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Late Night With The Devil ★★★★★



Released: 22nd March 2024

Director: Cameron and Colin Cairnes

Starring: David Dastmalchian, Georgina Haig

Whether you are an early bird or a night owl. The talk show has been a staple of American television for decades, birthing many an awkward exchange in its time. Bizarre sofa jumping from Tom Cruise on Oprah. Dakota Johnson infamously confronting Ellen DeGeneres about a birthday party invite. In the moment leaving its apparently esteemed presenters lost for words. But does it lay the groundwork for a greater loss in the long term?

When there’s such fierce competition around you, in keeping audiences onboard with your precious show. Where do you draw the line, in what you consider a credible or tasteful segment? In keeping proceedings personable. What’s the cost in broadcasting as well as potentially oversharing your own personal affairs?

Questions worth asking a spooked David Dastmalchian in this rip-roaring tale of possession and obsession that will have you glued to your seat.

America. The 1970’s. A country billed as entering its ‘Satanic Age’, as chaos reigns on the streets. Home comfort lies in Jack Delroy’s (Dastmalchian) late-night talk show ‘Night Owls’. With a personality as big as his sideburns and stage sensation Madeleine Piper (Georgina Haig) on his arm, he’s soon charming the nation as audience share increases. But the number one slot and awards recognition continue to elude him, with these frustrations soon compounded by tragedy.

As the decade ticks by. In a desperate bid to stay relevant, Delroy leans into one controversial interview after another, to frightfully little uptick in fortune. Culminating in one fateful night. Halloween 1977. Stacking the deck with freaky goings-on, with the main event being parapsychologist Dr June Ross-Mitchell (Laura Gordon) plugging her latest book ‘Conversations with The Devil’. Centred around a church mass suicide, with its unnervingly smiley victim named Lilly (Ingrid Torelli) in tow. However, Delroy’s provoking for cheap exploitative thrills may just see him pay a hefty price. Time to say hello to Mr Wiggles…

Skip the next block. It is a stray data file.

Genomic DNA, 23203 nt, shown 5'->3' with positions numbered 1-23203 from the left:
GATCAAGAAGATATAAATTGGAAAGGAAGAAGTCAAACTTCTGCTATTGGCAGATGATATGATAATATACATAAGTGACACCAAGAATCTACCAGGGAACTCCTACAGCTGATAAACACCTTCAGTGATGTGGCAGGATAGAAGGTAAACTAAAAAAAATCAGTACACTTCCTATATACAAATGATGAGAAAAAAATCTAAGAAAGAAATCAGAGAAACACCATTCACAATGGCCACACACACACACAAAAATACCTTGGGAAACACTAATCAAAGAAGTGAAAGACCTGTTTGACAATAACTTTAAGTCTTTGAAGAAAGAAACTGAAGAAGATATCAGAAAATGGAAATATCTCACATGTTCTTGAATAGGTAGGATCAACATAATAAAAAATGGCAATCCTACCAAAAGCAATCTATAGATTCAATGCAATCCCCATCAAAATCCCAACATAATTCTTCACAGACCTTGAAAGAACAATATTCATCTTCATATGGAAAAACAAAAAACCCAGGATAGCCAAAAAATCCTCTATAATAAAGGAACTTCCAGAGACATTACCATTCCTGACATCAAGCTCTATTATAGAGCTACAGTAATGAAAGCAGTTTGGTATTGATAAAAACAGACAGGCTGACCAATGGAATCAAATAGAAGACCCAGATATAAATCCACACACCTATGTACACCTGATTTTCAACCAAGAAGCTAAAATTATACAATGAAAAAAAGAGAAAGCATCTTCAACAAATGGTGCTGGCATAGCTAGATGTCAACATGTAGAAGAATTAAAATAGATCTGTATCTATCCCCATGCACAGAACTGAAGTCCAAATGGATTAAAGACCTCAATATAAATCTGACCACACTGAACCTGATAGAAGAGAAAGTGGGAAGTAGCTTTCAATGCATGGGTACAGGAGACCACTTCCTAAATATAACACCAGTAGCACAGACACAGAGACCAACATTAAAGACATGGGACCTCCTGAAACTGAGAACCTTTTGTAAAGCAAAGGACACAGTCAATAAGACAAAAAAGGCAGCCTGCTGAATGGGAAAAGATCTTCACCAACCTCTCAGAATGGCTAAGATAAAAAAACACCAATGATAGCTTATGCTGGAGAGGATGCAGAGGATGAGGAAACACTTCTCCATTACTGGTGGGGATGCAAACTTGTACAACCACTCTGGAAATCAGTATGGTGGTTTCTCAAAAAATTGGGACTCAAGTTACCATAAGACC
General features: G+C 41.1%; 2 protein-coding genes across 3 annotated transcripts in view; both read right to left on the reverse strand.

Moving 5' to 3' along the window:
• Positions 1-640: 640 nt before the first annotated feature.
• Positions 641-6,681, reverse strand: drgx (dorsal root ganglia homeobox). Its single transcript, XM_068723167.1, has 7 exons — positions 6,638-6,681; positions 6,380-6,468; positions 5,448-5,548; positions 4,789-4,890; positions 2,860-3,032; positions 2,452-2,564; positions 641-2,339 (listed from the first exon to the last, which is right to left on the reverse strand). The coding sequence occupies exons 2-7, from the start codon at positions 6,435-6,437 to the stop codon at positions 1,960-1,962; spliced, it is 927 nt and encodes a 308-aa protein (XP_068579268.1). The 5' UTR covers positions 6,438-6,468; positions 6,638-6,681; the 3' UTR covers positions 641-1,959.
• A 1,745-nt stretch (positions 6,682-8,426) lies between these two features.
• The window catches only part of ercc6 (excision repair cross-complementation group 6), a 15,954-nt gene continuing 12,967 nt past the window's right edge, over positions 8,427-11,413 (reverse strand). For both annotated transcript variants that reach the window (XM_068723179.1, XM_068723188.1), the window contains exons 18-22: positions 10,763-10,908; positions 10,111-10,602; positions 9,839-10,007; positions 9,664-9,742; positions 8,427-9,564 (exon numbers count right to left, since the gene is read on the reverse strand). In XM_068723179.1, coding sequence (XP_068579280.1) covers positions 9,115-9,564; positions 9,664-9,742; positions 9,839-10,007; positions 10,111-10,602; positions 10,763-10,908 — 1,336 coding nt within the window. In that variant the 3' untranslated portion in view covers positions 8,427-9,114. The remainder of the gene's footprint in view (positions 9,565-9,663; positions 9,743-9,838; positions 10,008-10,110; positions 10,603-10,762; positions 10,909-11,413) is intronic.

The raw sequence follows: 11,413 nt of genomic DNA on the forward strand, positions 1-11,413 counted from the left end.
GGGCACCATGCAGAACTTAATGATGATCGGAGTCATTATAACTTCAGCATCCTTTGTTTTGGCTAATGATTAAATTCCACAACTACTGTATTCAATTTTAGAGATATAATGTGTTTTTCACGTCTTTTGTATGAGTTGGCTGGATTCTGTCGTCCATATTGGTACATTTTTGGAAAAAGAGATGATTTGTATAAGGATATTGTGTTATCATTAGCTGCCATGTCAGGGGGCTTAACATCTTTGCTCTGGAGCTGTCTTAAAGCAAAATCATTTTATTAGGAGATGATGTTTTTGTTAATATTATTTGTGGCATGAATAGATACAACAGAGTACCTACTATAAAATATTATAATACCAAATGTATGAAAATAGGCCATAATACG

Like any compelling drama unfolding, that wins the hearts of the masses. ‘Late Night With The Devil’ succeeds by taking the slow-burner approach, coupled with the grainy period aesthetic that is fully immersive. Directorial duo Cameron and Colin Cairnes consistently positioning its subject slightly and deliberately off-centre, relying on extreme close-ups as well as rapid cutaways, to drive home the growing unease and failure to maintain one’s ‘image’.

Catching the action on the sidelines and behind the curtain from skewed angles. Mirroring the moral compass of its presenter, as cynicism (Ian Bliss’ exasperated skeptic Carmichael Haig a prominent source) grips many of those present. Almost acting as lurking demons, ready to claim a tortured soul in Delroy.

Late Night’s real-time build mirroring how we’d normally consume a show of this nature, instead of singling out the obligatory chills only ratchets up the tension. Making that transition from cosy chat to full-blown terror even more impactful. With the emphasis on skilful practical effects alongside skin-crawling Cronenberg-esque body horror, brilliantly befitting this era of the genre.

A career up to now, consisting of many great impressions but mostly on the fringes. Here, front and centre. David Dastmalchian seizes the moment with an utterly riveting performance. Impeccably striking the balance between charm and smarm as Jack Delroy, gradually shedding his initial swaggering exterior. Morphing into a hunched, frightened spectator, both uncomfortable with his sudden lack of control and the weight of expectation on his shoulders.

Fully deserving of a primetime slot. ‘Late Night With The Devil’ is truly wicked entertainment.

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